Thorne and his colleague Glenn West are sitting in white Outside, a typical Australian car with a large pallet, eats a sandwich along the highway. Both have been working in mining their whole lives. “It’s an important part of my life, and I hope my children work in the mines as well,” West says.
They don’t care much about climate change. “At some point we might have to get rid of coal, but not right now,” West says. “The price has been going up in recent months.” The two support state government plans to allow more new mines in the area. “The future of Australia, and the future of the world, is still coal,” West says.
Local manager Peter Shelley agrees. He runs a post office in Rylston and knows nearly all of the village’s 650 residents. “A lot of people depend directly or indirectly on the coal industry,” he says. According to Shelley, more mines, more work and more prosperity for society. “If you think the end of fossil fuels is in sight, you’re kidding yourself,” he says.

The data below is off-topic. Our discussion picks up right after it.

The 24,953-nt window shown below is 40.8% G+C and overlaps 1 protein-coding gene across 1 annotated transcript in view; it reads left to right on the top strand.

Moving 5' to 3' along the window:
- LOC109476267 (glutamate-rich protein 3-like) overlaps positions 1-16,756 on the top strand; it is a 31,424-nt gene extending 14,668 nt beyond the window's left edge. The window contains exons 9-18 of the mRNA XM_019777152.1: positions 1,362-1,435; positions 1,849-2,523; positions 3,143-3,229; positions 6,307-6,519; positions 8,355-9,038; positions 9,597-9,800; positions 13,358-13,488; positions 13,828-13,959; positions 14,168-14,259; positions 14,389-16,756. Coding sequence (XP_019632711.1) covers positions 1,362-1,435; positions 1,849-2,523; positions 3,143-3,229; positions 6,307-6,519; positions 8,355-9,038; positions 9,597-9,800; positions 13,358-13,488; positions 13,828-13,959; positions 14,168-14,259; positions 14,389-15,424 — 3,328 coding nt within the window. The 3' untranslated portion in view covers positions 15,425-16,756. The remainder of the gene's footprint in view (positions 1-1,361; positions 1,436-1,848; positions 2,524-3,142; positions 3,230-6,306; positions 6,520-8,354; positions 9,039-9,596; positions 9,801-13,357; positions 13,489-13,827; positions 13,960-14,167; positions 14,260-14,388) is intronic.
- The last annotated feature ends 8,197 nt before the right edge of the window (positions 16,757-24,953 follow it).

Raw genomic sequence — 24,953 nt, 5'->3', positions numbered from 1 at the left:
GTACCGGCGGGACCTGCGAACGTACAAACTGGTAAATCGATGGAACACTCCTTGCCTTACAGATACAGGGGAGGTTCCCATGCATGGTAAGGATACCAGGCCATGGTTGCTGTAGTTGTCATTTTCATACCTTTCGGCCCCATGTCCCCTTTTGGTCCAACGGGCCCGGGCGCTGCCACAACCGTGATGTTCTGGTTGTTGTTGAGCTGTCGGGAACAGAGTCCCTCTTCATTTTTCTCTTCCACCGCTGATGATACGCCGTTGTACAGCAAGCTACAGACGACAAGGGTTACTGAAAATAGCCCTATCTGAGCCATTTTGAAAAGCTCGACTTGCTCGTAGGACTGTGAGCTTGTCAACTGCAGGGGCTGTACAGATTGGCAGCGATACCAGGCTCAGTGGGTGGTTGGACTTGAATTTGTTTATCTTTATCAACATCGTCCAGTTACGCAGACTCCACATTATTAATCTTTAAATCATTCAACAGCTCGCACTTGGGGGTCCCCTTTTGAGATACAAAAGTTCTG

The villagers are at odds with each other
But because of these new plans, some villagers are totally against it. A few miles away, 63-year-old Janet Walk is battling a potential new mining operation. “When I heard they wanted to build more mines here, I couldn’t believe it. We live on the same planet? Why would you do that?”
Walk owns a farm on the outskirts of Rylestone where she has kept horses for 25 years. A devastating bushfire a year and a half ago approached her home. “The fire was all around us,” she says. “The fire brigade was working constantly, but we were also busy day and night to keep the fire at a distance.”
You find it incomprehensible that the state government supports new mining. But it is in line with Prime Minister Scott Morrison’s vision. “Australia is doing its part. I will not sign a blank check on behalf of Australians for goals without a plan,” he said in response to the IPCC’s conclusions.
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